Q: While in jail, Pharaoh’s cupbearer had a dream in which he pressed grapes into Pharaoh’s cup, and the baker had a dream in which he was carrying three baskets on his head and birds were eating food out of them. Yosef told the cupbearer that his dream meant that he would be returned to his original position of serving Pharaoh, while he interpreted the dream of the baker as indicating that he would be killed, both of which came to pass. Where is it alluded to in the content of the dreams that the cupbearer would live while the baker would die?

A: The Tosefos Hashaleim points out that in both Parashas Vayeishev and Megillas Rus, every verse except eight of them begins with the letter vav, which signifies cries of vey vey. Parashas Vayeishev is full of tragic events, such as the sale of Yosef, the deaths of Er and Onan and the imprisonment of Yosef. Similarly, Megillas Rus discusses a generation whose leaders were corrupt; it begins with the deaths of Elimelech, Machlon and Kilyon, and discusses the bitter plight of Rus. The eight verses that do not begin with the letter vav correspond to the positive events discussed in each.

Additionally, Rav Matis Blum points out that both Parashas Vayeishev and Megillas Rus discuss great leaders — Yehudah and Elimelech — who, respectively, had two sons — Er and Onan, Machlon and Kilyon — who died due to their sins. In each case, unusual efforts were made to perpetuate the names of the deceased through an atypical form of yibum. Each case resulted in the continuation of the ancestry of Dovid Hamelech and Moshiach and brought them one step closer.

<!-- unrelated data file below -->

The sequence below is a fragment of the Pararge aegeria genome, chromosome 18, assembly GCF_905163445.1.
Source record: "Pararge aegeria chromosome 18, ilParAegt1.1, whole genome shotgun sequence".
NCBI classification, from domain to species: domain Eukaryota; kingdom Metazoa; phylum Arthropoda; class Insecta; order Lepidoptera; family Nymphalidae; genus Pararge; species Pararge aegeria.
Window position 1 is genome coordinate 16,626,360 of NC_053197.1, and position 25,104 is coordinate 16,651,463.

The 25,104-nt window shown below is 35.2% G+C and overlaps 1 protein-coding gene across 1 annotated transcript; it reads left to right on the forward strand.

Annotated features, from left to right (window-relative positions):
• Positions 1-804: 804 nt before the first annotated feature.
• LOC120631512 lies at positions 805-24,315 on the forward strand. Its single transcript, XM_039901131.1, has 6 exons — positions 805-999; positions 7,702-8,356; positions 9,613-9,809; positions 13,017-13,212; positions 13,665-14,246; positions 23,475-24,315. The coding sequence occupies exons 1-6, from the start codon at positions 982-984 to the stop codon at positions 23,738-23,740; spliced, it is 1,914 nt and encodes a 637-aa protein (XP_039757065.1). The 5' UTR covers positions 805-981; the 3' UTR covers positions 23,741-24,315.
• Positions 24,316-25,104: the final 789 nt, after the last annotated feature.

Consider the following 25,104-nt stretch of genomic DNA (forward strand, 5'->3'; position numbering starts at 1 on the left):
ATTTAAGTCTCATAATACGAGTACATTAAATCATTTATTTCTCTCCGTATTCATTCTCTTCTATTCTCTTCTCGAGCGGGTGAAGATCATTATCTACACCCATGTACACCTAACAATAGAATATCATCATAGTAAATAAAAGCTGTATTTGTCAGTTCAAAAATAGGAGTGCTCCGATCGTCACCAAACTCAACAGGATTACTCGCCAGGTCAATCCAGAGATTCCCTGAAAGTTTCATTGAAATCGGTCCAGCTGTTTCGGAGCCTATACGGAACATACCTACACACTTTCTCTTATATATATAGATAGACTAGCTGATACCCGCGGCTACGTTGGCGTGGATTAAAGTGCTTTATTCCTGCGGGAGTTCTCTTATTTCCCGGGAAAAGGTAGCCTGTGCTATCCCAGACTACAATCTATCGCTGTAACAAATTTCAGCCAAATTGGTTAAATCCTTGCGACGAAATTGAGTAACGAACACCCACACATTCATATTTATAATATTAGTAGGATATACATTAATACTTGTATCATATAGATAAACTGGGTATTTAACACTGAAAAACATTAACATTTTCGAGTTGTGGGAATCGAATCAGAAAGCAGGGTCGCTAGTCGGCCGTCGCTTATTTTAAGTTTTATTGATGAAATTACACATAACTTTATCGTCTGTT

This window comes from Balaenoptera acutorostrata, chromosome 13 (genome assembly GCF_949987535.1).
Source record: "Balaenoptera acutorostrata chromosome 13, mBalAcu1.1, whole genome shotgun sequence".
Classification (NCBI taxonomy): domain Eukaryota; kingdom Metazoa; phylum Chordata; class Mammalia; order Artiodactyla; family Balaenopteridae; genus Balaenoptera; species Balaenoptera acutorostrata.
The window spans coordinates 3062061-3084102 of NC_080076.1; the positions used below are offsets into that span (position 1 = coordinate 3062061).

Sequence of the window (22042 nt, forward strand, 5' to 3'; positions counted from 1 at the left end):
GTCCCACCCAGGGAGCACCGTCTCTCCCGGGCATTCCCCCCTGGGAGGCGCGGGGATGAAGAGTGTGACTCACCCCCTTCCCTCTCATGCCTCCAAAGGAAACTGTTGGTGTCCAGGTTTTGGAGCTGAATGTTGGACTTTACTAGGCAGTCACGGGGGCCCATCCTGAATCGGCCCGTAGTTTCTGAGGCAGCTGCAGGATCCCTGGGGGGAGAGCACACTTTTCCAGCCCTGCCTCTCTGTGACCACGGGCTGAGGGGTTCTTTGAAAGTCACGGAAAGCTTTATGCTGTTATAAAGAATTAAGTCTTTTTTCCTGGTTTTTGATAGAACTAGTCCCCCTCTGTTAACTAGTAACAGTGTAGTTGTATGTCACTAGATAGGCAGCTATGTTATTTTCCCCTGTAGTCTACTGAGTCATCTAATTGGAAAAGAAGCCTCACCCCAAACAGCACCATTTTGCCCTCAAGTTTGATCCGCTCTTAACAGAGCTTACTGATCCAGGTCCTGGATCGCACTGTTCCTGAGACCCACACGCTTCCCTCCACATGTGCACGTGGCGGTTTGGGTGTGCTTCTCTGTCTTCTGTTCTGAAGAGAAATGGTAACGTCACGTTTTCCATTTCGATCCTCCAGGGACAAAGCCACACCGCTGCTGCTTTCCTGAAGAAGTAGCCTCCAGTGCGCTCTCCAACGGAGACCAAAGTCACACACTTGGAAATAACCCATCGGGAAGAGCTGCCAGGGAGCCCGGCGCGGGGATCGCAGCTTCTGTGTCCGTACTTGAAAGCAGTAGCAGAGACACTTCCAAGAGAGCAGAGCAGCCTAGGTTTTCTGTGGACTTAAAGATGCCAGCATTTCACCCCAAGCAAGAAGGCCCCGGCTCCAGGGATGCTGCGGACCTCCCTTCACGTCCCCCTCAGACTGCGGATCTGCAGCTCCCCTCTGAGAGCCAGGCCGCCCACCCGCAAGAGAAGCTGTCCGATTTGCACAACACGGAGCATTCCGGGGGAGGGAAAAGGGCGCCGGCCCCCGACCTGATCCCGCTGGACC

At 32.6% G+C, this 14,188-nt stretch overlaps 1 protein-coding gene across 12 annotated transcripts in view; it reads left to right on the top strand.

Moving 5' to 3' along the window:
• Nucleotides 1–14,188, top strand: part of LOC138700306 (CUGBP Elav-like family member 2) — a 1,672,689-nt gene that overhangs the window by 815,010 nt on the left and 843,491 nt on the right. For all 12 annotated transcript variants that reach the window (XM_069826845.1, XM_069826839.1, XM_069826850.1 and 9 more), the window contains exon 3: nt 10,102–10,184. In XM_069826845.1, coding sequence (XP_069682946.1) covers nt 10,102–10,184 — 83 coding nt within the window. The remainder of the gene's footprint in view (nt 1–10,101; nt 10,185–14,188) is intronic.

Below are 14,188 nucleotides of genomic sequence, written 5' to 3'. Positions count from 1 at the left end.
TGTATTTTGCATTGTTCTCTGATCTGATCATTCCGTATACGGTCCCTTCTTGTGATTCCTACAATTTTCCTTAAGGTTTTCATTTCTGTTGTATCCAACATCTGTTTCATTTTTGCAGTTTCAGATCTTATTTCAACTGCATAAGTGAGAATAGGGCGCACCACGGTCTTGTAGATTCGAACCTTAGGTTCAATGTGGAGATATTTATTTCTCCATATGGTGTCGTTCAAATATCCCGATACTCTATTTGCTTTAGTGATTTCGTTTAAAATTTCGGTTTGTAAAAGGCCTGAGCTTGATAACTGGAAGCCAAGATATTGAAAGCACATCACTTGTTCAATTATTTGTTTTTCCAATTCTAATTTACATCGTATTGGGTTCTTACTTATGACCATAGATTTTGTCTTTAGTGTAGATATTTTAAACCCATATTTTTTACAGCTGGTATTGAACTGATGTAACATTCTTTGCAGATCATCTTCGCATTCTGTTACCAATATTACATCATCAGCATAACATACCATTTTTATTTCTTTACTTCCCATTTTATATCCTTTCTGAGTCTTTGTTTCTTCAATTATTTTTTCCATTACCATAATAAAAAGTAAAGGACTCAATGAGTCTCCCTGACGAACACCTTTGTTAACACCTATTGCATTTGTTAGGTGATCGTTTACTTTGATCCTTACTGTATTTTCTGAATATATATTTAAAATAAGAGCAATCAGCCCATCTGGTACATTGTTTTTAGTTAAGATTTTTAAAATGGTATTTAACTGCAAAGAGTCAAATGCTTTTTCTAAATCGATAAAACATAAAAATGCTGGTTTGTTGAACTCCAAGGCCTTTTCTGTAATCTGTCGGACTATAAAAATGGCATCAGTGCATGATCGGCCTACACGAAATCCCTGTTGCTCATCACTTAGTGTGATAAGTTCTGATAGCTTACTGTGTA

A: Harav Elchonon Wasserman, Hy”d, zt”l, explains that in the baker’s dream, he was standing still and inanimate with baskets on his head from which the birds were eating, as opposed to the cupbearer who was actively squeezing grapes into a cup which he then proceeded to place in Pharaoh’s hand. The lack of activity on the part of the baker hinted to his status as one marked for death, whereas the cupbearer’s productivity indicated that he was still full of life.

Harav Avigdor Nebenzahl, shlita, suggests that the dream of the cupbearer demonstrated his dedication to serving his master, as even in his dreams he was thinking about squeezing grapes and serving Pharaoh. The baker’s dream, on the other hand, revealed his lack of devotion to his job, as the birds were eating Pharaoh’s food out of the basket on his head and he took no action to try to stop them.

Harav Meir Shapiro, zt”l, answers that birds are naturally scared to approach people. From the fact that the birds in the baker’s dream were eating from the baskets on his head and weren’t afraid of him, Yosef understood that he was already like a dead man in their eyes.


Originally from Kansas City, Rabbi Ozer Alport graduated from Harvard, learned in Mir Yerushalayim for five years, and now lives in Brooklyn, where he learns in Yeshivas Beis Yosef, is the author of the recently-published sefer Parsha Potpourri, and gives weekly shiurim. To send comments to the author or to receive his Divrei Torah weekly, please email oalport@Hamodia.com.